In closing, I hope BPU will give serious attention to the concerns that I, the Division of Rate Counsel, and many others have raised about FirstEnergy’s efforts to transfer JCP&L’s transmission assets to MAIT and to have MAIT recognized as a public utility.  Furthermore, I believe that the final disposition of this matter is a critical factor for consideration in any decision regarding the approval or disapproval of FirstEnergy’s proposed Monmouth County Reliability Project.  At a minimum, I urge the Board to refrain from taking any further action to consider the MCRP until all the issues surrounding MAIT and JCP&L’s assets have been completely resolved.  Setting aside the numerous concerns I cited in my statement, the questions over jurisdiction alone raised, not only by the Rate Counsel, but also the BPU itself in its FERC filings, should be reason enough to justify that linkage.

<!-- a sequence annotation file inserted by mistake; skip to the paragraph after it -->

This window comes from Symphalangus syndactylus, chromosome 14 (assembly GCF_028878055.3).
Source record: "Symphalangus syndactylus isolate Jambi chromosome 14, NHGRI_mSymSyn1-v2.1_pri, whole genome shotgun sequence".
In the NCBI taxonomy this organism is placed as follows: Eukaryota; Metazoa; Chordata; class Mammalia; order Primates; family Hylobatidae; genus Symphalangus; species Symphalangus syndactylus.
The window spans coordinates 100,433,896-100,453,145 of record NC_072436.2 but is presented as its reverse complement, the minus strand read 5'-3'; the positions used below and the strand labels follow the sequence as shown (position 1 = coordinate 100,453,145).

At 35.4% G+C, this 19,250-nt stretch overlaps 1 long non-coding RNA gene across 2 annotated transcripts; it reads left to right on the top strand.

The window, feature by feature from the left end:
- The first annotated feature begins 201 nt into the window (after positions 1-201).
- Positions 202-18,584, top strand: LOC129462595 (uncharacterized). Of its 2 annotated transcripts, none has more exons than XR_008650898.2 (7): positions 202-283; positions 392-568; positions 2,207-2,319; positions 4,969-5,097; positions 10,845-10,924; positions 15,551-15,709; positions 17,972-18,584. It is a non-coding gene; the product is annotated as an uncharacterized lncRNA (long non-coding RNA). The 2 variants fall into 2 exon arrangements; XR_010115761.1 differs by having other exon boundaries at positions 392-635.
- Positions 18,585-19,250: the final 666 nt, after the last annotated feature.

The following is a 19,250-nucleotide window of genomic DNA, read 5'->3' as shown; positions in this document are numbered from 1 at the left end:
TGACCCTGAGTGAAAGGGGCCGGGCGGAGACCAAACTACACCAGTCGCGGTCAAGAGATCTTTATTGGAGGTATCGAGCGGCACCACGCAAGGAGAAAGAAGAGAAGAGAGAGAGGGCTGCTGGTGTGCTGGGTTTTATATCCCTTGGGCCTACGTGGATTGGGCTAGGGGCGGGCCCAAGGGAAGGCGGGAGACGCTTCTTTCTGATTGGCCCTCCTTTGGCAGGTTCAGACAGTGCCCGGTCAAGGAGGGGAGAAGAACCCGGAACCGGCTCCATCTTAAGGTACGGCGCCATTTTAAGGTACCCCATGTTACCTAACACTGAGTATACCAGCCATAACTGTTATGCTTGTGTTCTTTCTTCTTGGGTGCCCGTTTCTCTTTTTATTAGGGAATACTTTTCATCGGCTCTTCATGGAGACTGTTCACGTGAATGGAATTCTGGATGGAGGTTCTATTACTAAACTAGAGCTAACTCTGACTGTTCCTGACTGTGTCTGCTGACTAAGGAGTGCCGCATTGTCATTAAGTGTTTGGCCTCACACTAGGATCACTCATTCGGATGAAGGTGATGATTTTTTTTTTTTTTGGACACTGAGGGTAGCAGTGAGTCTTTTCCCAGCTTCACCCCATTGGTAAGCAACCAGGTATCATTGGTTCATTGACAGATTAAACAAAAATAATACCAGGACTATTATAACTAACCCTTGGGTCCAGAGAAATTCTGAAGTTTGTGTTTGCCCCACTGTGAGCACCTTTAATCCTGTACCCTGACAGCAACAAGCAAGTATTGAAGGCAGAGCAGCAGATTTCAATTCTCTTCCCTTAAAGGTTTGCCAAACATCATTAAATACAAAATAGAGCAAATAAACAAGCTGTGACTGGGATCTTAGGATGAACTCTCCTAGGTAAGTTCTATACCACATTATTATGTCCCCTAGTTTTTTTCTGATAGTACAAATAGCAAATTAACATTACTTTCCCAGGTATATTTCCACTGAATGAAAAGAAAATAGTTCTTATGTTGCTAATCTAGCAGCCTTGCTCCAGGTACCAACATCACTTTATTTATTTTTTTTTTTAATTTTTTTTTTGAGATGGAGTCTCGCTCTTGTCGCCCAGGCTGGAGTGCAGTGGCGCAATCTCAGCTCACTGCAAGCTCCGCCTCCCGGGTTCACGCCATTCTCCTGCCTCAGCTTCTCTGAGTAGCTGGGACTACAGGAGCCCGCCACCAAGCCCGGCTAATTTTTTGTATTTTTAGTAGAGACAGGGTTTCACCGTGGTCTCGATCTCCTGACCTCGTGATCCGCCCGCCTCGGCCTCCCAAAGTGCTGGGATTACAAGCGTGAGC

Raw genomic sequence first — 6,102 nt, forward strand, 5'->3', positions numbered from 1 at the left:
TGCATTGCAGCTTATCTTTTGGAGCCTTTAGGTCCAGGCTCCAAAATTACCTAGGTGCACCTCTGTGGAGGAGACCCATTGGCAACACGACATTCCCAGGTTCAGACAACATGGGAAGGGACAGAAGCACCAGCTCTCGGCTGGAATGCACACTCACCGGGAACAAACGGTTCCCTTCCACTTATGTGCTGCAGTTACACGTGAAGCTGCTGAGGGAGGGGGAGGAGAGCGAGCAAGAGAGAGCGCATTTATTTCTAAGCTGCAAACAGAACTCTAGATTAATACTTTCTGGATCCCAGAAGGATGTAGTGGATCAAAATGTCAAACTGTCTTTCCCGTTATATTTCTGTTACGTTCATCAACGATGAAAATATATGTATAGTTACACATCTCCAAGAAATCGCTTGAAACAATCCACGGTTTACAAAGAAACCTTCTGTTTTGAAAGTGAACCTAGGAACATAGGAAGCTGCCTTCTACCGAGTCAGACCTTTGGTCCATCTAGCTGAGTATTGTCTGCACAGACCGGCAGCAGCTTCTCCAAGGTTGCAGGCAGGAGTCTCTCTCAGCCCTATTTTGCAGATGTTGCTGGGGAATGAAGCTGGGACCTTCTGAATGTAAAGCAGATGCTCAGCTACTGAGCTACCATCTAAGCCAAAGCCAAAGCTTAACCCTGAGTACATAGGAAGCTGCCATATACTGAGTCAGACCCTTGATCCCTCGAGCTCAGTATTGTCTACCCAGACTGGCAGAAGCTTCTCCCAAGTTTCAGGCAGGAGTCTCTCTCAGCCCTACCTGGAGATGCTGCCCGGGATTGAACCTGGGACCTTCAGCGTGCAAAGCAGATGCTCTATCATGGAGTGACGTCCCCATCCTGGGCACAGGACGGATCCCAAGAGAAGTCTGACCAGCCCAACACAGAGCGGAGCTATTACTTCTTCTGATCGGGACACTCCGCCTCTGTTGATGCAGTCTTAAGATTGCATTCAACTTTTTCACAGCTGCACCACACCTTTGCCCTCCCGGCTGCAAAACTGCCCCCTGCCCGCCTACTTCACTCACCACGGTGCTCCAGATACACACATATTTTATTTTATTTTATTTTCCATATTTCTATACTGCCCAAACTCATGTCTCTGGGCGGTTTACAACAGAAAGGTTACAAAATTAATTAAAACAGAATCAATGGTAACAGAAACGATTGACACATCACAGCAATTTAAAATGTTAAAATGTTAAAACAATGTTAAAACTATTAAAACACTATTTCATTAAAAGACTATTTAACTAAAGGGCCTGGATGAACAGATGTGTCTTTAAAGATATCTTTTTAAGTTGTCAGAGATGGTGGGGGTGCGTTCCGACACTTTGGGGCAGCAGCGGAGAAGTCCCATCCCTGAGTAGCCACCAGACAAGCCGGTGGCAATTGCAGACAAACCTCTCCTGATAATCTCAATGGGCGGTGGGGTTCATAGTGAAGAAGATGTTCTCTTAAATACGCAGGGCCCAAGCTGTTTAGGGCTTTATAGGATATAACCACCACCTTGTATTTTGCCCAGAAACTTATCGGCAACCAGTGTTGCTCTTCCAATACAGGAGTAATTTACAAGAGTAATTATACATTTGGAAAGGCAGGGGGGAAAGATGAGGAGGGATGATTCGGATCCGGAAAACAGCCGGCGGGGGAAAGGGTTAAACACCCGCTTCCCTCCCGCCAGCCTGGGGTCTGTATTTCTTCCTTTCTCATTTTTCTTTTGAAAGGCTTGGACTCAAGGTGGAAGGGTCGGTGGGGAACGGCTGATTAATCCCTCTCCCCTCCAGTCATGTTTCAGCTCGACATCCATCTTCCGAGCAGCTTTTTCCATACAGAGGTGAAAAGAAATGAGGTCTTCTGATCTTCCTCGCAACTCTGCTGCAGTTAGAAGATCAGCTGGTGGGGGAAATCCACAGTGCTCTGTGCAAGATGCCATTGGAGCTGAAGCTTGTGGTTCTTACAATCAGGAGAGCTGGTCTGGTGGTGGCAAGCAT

Thank you again for holding this hearing and for your attention to this matter.